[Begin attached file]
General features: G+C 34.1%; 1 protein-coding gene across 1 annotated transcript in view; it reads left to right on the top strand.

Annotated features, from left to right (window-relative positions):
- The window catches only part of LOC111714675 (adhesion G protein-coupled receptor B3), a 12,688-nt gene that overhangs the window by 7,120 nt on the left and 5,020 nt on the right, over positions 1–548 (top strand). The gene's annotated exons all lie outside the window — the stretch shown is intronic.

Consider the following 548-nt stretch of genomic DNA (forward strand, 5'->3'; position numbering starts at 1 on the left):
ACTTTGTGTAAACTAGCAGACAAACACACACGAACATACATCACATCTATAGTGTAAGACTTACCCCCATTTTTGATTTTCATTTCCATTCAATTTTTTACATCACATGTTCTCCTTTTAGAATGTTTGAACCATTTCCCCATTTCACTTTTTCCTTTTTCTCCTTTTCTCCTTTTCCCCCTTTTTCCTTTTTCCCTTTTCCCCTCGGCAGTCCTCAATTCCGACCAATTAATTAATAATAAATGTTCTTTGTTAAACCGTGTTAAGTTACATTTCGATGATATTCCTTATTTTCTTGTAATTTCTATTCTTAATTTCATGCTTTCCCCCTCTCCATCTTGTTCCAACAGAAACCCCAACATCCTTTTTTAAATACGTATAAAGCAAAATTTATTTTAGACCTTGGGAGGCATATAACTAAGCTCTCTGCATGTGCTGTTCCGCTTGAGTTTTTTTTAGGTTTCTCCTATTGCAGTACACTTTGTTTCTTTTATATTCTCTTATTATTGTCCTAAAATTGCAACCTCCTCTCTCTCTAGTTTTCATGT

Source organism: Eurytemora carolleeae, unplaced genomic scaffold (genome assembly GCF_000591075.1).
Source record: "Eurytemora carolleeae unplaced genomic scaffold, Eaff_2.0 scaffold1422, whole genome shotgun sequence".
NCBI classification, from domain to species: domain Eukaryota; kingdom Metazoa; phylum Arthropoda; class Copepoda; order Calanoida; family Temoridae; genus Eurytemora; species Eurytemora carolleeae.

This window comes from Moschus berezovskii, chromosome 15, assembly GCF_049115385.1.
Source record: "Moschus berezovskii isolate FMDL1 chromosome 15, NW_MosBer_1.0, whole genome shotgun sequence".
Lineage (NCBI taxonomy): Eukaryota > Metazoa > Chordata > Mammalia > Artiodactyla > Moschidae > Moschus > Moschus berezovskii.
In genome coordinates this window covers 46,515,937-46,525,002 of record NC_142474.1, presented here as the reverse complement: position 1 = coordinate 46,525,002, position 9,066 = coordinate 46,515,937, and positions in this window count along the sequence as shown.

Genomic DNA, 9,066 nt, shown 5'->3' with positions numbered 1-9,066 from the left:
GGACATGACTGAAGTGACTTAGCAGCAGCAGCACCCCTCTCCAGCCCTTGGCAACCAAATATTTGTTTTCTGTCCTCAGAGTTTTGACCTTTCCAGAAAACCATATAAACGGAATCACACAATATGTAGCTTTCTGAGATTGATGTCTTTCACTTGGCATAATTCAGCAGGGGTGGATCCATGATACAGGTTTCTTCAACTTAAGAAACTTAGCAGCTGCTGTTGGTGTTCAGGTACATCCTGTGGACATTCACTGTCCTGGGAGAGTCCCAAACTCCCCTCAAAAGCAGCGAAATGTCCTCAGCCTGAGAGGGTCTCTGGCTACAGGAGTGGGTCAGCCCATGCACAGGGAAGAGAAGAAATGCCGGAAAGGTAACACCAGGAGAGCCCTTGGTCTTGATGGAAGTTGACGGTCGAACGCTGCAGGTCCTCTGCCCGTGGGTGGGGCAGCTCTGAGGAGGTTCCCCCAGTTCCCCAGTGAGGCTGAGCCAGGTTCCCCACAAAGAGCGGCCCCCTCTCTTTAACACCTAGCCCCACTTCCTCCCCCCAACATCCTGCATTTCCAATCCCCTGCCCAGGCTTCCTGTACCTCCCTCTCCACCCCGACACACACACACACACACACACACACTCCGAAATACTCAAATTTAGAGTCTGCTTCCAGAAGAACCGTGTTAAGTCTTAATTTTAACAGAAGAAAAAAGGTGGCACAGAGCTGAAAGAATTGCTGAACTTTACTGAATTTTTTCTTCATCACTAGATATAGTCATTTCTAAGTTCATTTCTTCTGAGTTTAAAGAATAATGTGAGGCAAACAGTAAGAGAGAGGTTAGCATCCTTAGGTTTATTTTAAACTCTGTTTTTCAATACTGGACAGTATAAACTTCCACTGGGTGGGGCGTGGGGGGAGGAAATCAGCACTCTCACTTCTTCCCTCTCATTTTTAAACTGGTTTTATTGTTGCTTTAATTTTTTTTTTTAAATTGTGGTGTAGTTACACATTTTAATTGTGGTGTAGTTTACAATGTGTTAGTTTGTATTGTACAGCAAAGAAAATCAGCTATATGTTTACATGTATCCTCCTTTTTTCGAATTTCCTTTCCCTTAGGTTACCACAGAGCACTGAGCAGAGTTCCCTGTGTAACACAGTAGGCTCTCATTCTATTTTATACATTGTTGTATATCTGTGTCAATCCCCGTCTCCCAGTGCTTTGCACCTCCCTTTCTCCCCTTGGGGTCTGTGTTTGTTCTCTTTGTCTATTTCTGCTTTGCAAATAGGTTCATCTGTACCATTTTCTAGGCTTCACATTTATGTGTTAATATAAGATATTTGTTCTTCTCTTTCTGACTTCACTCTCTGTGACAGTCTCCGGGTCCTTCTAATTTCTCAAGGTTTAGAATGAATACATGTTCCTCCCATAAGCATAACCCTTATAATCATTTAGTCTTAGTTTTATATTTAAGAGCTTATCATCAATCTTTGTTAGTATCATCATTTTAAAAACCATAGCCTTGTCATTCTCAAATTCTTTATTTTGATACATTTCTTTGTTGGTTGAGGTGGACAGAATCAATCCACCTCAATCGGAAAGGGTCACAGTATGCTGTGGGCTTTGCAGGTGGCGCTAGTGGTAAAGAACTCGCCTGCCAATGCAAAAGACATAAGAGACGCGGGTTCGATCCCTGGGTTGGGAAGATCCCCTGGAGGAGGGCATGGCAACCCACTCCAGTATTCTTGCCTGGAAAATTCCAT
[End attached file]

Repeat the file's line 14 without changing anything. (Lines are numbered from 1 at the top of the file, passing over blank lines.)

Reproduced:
GGACATGACTGAAGTGACTTAGCAGCAGCAGCACCCCTCTCCAGCCCTTGGCAACCAAATATTTGTTTTCTGTCCTCAGAGTTTTGACCTTTCCAGAAAACCATATAAACGGAATCACACAATATGTAGCTTTCTGAGATTGATGTCTTTCACTTGGCATAATTCAGCAGGGGTGGATCCATGATACAGGTTTCTTCAACTTAAGAAACTTAGCAGCTGCTGTTGGTGTTCAGGTACATCCTGTGGACATTCACTGTCCTGGGAGAGTCCCAAACTCCCCTCAAAAGCAGCGAAATGTCCTCAGCCTGAGAGGGTCTCTGGCTACAGGAGTGGGTCAGCCCATGCACAGGGAAGAGAAGAAATGCCGGAAAGGTAACACCAGGAGAGCCCTTGGTCTTGATGGAAGTTGACGGTCGAACGCTGCAGGTCCTCTGCCCGTGGGTGGGGCAGCTCTGAGGAGGTTCCCCCAGTTCCCCAGTGAGGCTGAGCCAGGTTCCCCACAAAGAGCGGCCCCCTCTCTTTAACACCTAGCCCCACTTCCTCCCCCCAACATCCTGCATTTCCAATCCCCTGCCCAGGCTTCCTGTACCTCCCTCTCCACCCCGACACACACACACACACACACACACACTCCGAAATACTCAAATTTAGAGTCTGCTTCCAGAAGAACCGTGTTAAGTCTTAATTTTAACAGAAGAAAAAAGGTGGCACAGAGCTGAAAGAATTGCTGAACTTTACTGAATTTTTTCTTCATCACTAGATATAGTCATTTCTAAGTTCATTTCTTCTGAGTTTAAAGAATAATGTGAGGCAAACAGTAAGAGAGAGGTTAGCATCCTTAGGTTTATTTTAAACTCTGTTTTTCAATACTGGACAGTATAAACTTCCACTGGGTGGGGCGTGGGGGGAGGAAATCAGCACTCTCACTTCTTCCCTCTCATTTTTAAACTGGTTTTATTGTTGCTTTAATTTTTTTTTTTAAATTGTGGTGTAGTTACACATTTTAATTGTGGTGTAGTTTACAATGTGTTAGTTTGTATTGTACAGCAAAGAAAATCAGCTATATGTTTACATGTATCCTCCTTTTTTCGAATTTCCTTTCCCTTAGGTTACCACAGAGCACTGAGCAGAGTTCCCTGTGTAACACAGTAGGCTCTCATTCTATTTTATACATTGTTGTATATCTGTGTCAATCCCCGTCTCCCAGTGCTTTGCACCTCCCTTTCTCCCCTTGGGGTCTGTGTTTGTTCTCTTTGTCTATTTCTGCTTTGCAAATAGGTTCATCTGTACCATTTTCTAGGCTTCACATTTATGTGTTAATATAAGATATTTGTTCTTCTCTTTCTGACTTCACTCTCTGTGACAGTCTCCGGGTCCTTCTAATTTCTCAAGGTTTAGAATGAATACATGTTCCTCCCATAAGCATAACCCTTATAATCATTTAGTCTTAGTTTTATATTTAAGAGCTTATCATCAATCTTTGTTAGTATCATCATTTTAAAAACCATAGCCTTGTCATTCTCAAATTCTTTATTTTGATACATTTCTTTGTTGGTTGAGGTGGACAGAATCAATCCACCTCAATCGGAAAGGGTCACAGTATGCTGTGGGCTTTGCAGGTGGCGCTAGTGGTAAAGAACTCGCCTGCCAATGCAAAAGACATAAGAGACGCGGGTTCGATCCCTGGGTTGGGAAGATCCCCTGGAGGAGGGCATGGCAACCCACTCCAGTATTCTTGCCTGGAAAATTCCAT